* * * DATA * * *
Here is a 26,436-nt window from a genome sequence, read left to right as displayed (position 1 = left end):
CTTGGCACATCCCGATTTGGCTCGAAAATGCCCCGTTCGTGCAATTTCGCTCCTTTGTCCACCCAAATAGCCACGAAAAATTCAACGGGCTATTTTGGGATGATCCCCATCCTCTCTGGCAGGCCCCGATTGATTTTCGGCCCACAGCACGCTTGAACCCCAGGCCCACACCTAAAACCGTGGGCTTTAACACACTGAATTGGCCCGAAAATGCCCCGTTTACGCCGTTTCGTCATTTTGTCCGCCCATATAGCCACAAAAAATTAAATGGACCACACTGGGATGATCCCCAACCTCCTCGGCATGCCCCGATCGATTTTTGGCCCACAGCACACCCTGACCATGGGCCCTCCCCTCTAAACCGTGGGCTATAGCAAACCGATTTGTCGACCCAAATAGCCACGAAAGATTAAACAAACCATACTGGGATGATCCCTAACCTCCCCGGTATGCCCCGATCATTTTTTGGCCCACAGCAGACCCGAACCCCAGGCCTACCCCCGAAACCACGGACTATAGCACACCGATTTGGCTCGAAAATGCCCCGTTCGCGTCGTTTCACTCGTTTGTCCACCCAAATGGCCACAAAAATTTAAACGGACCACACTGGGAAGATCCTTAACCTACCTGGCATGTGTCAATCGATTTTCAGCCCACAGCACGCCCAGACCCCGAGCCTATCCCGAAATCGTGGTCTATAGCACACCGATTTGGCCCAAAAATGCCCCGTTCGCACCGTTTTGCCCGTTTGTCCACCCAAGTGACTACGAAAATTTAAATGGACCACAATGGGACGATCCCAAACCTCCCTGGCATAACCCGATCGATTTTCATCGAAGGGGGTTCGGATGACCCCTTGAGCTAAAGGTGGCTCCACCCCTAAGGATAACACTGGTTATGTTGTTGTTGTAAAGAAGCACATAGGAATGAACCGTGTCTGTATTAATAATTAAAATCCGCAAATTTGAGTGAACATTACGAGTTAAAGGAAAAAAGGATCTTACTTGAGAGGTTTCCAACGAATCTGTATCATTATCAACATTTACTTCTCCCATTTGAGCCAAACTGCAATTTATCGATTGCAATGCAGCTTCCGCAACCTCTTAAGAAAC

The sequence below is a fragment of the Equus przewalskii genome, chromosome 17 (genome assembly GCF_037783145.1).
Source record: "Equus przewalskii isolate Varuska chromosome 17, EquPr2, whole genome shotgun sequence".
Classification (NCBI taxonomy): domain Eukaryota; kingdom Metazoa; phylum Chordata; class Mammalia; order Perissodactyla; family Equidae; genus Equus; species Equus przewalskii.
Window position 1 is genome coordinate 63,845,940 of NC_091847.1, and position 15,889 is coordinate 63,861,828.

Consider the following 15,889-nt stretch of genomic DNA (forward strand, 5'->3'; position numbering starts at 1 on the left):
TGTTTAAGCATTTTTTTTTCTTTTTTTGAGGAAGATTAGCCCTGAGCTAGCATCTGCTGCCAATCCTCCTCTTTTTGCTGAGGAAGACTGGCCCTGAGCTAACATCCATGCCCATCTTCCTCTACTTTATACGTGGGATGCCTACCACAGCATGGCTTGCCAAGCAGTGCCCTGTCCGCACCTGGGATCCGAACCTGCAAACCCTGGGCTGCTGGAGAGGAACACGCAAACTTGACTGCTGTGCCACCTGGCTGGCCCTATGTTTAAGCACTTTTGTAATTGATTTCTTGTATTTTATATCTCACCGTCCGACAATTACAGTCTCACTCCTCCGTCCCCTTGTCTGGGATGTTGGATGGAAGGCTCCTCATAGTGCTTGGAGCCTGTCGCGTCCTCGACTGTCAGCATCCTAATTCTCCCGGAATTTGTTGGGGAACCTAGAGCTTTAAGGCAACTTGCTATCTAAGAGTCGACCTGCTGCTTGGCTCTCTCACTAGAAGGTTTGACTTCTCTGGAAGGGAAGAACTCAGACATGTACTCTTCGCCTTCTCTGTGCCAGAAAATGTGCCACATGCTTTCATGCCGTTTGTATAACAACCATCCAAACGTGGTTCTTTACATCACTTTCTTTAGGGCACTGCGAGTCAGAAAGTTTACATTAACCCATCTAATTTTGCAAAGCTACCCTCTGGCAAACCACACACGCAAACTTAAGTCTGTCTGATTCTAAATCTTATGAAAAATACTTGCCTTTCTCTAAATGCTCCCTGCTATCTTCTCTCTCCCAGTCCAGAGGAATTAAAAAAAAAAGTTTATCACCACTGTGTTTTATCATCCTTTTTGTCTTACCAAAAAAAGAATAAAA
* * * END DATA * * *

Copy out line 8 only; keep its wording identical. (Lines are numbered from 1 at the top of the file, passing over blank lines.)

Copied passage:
TGTTTAAGCATTTTTTTTTCTTTTTTTGAGGAAGATTAGCCCTGAGCTAGCATCTGCTGCCAATCCTCCTCTTTTTGCTGAGGAAGACTGGCCCTGAGCTAACATCCATGCCCATCTTCCTCTACTTTATACGTGGGATGCCTACCACAGCATGGCTTGCCAAGCAGTGCCCTGTCCGCACCTGGGATCCGAACCTGCAAACCCTGGGCTGCTGGAGAGGAACACGCAAACTTGACTGCTGTGCCACCTGGCTGGCCCTATGTTTAAGCACTTTTGTAATTGATTTCTTGTATTTTATATCTCACCGTCCGACAATTACAGTCTCACTCCTCCGTCCCCTTGTCTGGGATGTTGGATGGAAGGCTCCTCATAGTGCTTGGAGCCTGTCGCGTCCTCGACTGTCAGCATCCTAATTCTCCCGGAATTTGTTGGGGAACCTAGAGCTTTAAGGCAACTTGCTATCTAAGAGTCGACCTGCTGCTTGGCTCTCTCACTAGAAGGTTTGACTTCTCTGGAAGGGAAGAACTCAGACATGTACTCTTCGCCTTCTCTGTGCCAGAAAATGTGCCACATGCTTTCATGCCGTTTGTATAACAACCATCCAAACGTGGTTCTTTACATCACTTTCTTTAGGGCACTGCGAGTCAGAAAGTTTACATTAACCCATCTAATTTTGCAAAGCTACCCTCTGGCAAACCACACACGCAAACTTAAGTCTGTCTGATTCTAAATCTTATGAAAAATACTTGCCTTTCTCTAAATGCTCCCTGCTATCTTCTCTCTCCCAGTCCAGAGGAATTAAAAAAAAAAGTTTATCACCACTGTGTTTTATCATCCTTTTTGTCTTACCAAAAAAAGAATAAAA